Researchers and scholars made room for potential colleagues on Wednesday when some 600 students from high schools across Niagara poured into Brock University.The University hosted two major orientation events — its annual History Day, as well as Science, Health Sciences and Kinesiology Day — as students from 19 public and Catholic high schools got a taste of life at Brock.The visitors got to take in a lecture in their respective disciplines, experience active work in Brock labs and seminars and generally get a pure sense of the post-secondary experience.E.L. Crossley Secondary School students Lauren Dudzik and Sofia Labricciosa test equipment in Brock’s High Performance Centre during a visit to the main campus Wednesday, Dec. 5.“It gives us a good feel for what we’re getting into,” said Sofia Labricciosa, a Grade 11 student from E.L. Crossley Secondary School in Pelham, who was among the science-stream participants.With Brock’s Health Sciences programs on her radar, Labricciosa said her visit, which included time in labs and Brock’s High Performance Centre, was invaluable.“There are a lot of new facilities at Brock and a lot of opportunities available here,” she said. “This experience will help me make a clear decision of the direction I want to go in when the time comes.”Science Day participants first took in a Biology lecture before moving on to Chemistry, Biology, Oenology and Viticulture, Health Sciences, Earth Sciences and Physical Health and Literacy labs.For students more focused on Humanities, the day included a History lecture followed by a related seminar discussion with their peers.“Many local students have been on campus for athletics or other events, but this visit allows us to show them what Brock has to offer academically,” said Brock Recruitment and Liaison Officer Courtney Keogh. That experience, she said, can be a big benefit for students who have already expressed an interest in certain areas of study.“We had a few groups participate who are Health and Wellness Specialist High Skills Majors,” Keogh said. “They’ve dedicated their time in high school to pursuing that field, and now we can show them what their next steps will look like if they continue on that path here at Brock.”In addition to lectures, labs and seminars, students participated in campus tours led by current Brock students.The University continues to build momentum after a banner fall that yielded record enrolment of more than 19,000 students for the 2018-19 school year and saw Brock ranked third in Canada for student experience among comprehensive universities by Maclean’s Magazine.Brock also shattered its Fall Preview Day attendance record Nov. 4, with more than 5,300 prospective students and family members touring campus with interest.While recruitment teams continue to spread word about the Brock experience at various schools and events across the province and even across the globe, there’s nothing quite like witnessing the campus atmosphere in person, said Beth Natale, Director of Recruitment and Retention.“We can tell the story much more fully when prospective students come to campus,” she said. “They can try life on as a Brock student, move between various learning settings and experience a lecture, lab or seminar.“Seeing and feeling it for yourself is a much more lasting and memorable experience. It has a huge impact.”Natale’s team wants to help students recognize that Brock is an accessible institution filled with a community of people looking to guide them towards success.“It’s about breaking down some of those perceptions of university and helping students to understand this is completely doable,” she said. “We want to see our learners succeed and we will do what we can to help get them from Point A to Point B.”The next recruitment event takes place Thursday, Dec. 13, when the University welcomes dozens of guidance counsellors from across Hamilton and Niagara to get an up-close look at the rich Brock experience.Any high school groups looking to come to campus, even outside of the recruitment team’s current offerings, are invited to contact Keogh to discuss opportunities at [email protected]“We’re all about developing more programming and more relationships on campus, so we welcome people to get in touch,” she said.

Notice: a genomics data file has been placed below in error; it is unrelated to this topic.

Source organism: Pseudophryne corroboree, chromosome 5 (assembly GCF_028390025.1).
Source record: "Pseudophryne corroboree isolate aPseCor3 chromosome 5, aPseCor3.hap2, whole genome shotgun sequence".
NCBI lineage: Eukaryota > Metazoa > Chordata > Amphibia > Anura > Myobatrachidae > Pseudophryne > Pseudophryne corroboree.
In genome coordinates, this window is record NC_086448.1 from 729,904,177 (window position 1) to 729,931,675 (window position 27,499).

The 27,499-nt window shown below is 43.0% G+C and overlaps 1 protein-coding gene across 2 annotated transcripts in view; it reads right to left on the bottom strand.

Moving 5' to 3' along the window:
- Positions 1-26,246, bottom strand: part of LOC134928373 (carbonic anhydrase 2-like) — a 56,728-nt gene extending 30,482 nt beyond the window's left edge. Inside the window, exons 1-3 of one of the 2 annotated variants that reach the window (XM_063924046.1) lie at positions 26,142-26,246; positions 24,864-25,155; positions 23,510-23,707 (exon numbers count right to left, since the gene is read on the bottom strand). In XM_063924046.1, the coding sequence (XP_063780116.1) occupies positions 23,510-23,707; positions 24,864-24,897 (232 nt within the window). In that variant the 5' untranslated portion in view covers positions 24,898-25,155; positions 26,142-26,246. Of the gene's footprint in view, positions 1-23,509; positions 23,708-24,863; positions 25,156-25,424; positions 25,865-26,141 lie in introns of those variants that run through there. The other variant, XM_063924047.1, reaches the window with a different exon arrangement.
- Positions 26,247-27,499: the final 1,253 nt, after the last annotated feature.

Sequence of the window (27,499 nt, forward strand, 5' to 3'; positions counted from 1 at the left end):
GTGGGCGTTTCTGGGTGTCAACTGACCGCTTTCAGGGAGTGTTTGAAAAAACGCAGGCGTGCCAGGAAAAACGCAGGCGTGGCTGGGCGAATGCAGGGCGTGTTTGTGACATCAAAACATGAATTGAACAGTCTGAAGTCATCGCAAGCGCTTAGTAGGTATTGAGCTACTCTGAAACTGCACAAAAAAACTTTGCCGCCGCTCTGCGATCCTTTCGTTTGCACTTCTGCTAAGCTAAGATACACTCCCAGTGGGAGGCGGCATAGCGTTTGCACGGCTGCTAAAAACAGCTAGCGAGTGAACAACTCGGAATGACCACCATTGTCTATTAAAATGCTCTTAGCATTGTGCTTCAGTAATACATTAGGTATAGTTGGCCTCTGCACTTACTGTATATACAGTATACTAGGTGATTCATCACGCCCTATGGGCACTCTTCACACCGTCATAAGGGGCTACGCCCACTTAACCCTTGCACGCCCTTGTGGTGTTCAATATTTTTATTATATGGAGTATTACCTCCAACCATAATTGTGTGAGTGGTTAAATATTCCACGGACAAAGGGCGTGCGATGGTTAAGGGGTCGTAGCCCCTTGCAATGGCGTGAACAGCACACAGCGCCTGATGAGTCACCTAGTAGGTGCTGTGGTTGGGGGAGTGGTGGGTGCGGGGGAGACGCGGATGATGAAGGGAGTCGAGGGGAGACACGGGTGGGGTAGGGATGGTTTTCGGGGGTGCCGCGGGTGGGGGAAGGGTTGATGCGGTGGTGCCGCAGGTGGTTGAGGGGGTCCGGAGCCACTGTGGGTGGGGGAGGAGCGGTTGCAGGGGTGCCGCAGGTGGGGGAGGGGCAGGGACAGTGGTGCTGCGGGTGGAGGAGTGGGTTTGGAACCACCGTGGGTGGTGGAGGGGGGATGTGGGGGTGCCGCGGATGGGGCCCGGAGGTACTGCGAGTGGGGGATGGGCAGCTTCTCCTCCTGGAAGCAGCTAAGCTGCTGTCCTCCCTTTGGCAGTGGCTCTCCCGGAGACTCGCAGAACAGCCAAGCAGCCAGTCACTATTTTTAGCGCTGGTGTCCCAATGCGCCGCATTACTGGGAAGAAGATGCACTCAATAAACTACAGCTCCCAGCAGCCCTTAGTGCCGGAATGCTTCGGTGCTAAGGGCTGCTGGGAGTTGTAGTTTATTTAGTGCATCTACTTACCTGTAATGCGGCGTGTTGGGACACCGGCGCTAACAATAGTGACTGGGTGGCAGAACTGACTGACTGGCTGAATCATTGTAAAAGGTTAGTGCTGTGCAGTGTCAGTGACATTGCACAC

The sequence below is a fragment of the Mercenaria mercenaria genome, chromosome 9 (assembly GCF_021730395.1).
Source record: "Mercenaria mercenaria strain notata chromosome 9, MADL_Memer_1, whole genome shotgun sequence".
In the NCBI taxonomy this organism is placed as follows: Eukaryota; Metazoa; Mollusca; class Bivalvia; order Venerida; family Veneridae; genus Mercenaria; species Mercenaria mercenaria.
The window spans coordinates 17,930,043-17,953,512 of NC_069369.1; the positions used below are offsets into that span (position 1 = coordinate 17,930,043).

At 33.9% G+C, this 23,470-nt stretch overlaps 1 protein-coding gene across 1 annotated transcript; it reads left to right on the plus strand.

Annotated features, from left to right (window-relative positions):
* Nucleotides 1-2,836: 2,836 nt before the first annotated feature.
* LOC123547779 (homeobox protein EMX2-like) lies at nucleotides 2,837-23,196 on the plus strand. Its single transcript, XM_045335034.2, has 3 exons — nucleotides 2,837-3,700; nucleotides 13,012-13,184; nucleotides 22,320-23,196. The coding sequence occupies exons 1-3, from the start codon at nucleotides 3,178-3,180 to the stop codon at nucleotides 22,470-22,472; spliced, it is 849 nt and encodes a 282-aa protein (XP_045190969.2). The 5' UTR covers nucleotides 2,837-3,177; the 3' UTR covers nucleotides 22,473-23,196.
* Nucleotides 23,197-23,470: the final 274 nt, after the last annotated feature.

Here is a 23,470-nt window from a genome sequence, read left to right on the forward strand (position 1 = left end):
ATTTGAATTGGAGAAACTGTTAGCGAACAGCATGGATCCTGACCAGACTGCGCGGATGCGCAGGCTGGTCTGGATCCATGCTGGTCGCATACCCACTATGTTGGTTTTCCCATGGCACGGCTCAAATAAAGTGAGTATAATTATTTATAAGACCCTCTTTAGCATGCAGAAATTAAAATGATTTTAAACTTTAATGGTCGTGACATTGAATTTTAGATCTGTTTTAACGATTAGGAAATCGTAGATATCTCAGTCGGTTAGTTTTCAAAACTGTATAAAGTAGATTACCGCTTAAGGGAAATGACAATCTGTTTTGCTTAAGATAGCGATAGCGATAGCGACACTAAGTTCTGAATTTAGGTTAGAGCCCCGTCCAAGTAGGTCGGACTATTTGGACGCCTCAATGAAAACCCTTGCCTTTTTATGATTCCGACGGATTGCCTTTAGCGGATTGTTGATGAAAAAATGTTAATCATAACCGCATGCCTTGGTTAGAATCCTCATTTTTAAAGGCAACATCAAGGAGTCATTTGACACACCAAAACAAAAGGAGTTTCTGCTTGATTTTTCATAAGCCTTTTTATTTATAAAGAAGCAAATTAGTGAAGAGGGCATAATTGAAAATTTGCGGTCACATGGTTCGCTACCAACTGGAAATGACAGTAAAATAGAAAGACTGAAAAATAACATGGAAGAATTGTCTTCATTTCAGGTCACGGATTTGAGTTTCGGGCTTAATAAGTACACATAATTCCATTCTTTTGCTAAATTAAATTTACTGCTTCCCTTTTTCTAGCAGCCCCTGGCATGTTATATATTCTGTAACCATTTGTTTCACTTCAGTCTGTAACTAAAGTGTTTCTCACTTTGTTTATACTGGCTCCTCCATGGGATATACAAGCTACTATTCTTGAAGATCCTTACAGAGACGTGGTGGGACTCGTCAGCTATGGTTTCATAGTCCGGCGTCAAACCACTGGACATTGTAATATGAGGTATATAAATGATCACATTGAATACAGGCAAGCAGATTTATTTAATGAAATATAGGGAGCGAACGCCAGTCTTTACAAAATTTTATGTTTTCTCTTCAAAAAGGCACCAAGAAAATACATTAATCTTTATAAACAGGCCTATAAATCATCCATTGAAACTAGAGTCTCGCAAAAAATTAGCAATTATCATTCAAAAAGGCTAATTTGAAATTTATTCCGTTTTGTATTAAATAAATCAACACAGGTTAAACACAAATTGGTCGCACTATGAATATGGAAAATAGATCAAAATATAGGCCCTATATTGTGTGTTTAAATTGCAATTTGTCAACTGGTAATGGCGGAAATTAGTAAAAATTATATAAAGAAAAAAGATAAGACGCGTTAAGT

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(Roy Keane won 67 caps with Ireland as a player — David Davies/PA Archive/Press Association Images)Admittedly, his subsequent time spent as Ipswich boss was an unequivocal disappointment, marred by a series of transfer flops, in which he took a side pushing for promotion and turned them into relegation candidates.So Keane failed at Ipswich. Just as Brendan Rodgers failed at Reading. And Harry Redknapp failed at Southampton. And Mauricio Pochettino came a cropper at Espanyol. Yet the latter three managers are still considered highly astute, whereas somehow Keane’s name is mud in British football. He’s known as a coach who “needs money,” as Alex Ferguson recently stated, to have any hope of thriving in management. Of course, Keane and O’Neill could be complete failures, but so could Guus Hiddink or anyone else brave/crazy enough to accept a job that even one of Ireland’s own players has gone so far as to label a “poisoned chalice”. Hence, if Graham Taylor thought the England position was an “impossible job,” then surely the Irish role must, by comparison, seem suited solely to people willing to offer themselves up as a form of human piñata.There have been several fans and commentators very quick to cast aspersions, in particular, on Keane’s lack of success as a coach, but can his time at Sunderland really be considered an outright failure? People are very eager to focus on the negative elements of his tenure there, but it’s often overlooked that he took a side short on confidence in the Championship relegation zone and promptly got them promoted to the Premier League. Granted, he was far from spectacularly successful thereafter, but Sunderland haven’t exactly thrived since he left. In fact, they have steadily gotten worse and this year, are strong candidates for relegation back to the very position from which Keane rescued them. THE TRAPATTONI ERA, as has been pointed out before on this site, was like a bad cover version of the Charlton years.Sure, we reached the Euros, we watched the countless player fallings out and acquired a certain amount of success playing a very basic style of football, but unlike Charlton’s time in charge, there was almost always a sense of irrevocable joylessness characterising the Italian manager’s tenure.Whereas under Charlton, the highpoint was qualifying for a major tournament in the form of Italia 90, with Trapattoni, making the Euros was arguably the most depressing experience of his entire time in charge.So in musical terms, if Charlton was Lou Reed’s original 1972 version of ‘Perfect Day,’ Trapattoni was the star-studded but ultimately hollow remake that topped the charts in 1997 — orchestrated by an individual with a great track record, but whose best days were now patently behind him.And if anything, the soon-to-be-appointed Roy Keane/Martin O’Neill coalition is Irish football’s equivalent of the late singer’s Metal Machine Music album — it’s a bold, experimental, somewhat baffling, last desperate bid at greatness, whose key figures have enjoyed highly successful careers that sadly appear to be winding down.Granted, it’s hugely risky appointment, but be honest with yourself. Would you really rather see anyone else get the job? Fans complained that the Trapattoni era lacked entertainment value, so Keane and O’Neill look like the perfect antidote to the predominantly bland style imposed by the Italian, where the only thing more tedious than watching the team play was spending time listening to his half-baked jargon during press conferences and post-match interviews. Nevertheless, Keane’s prospective appointment is not the first time a big decision made by Martin O’Neill has been doubted. One of his first orders of business as Celtic boss was to sign Chris Sutton. The Englishman had previously been bought for £10million by Chelsea in 1999 (a lot of money in those days) and flopped so badly that he now makes the same club’s infamous £50 million purchase of Fernando Torres look unbelievably astute by comparison.O’Neill, however, was adamant that he was signing the striker. Celtic majority shareholder Dermot Desmond, on the other hand, was reluctant to part with the £6million required for Sutton’s services, just as the FAI are now presumably unsure whether the Keane appointment is a good idea. But O’Neill told Desmond in no uncertain terms whose judgement mattered the most in that instance, and he was ultimately proven right, with the English forward going on to enjoy a highly successful career at Celtic Park.So if given a choice of whether to listen to the doom-and-gloom merchants or O’Neill, I know who I’d trust, and it’s likely many fans would also back the 61-year-old.Yet perhaps most importantly of all, for the first time arguably in years, there is a sense of excitement and optimism surrounding the Irish team. Perhaps it will turn out to be misplaced, but even the most hard-hearted cynic would struggle not to be somewhat enticed by the inherent romance emanating from this latest improbable development.And my advice for those people that are still unmoved by this prospect? Take a walk on the wild side.‘I want to go to the press conferences’ – Dunphy on Keane’s Irish link>Keane and O’Neill scheduled for ITV duty in San Sebastian this week>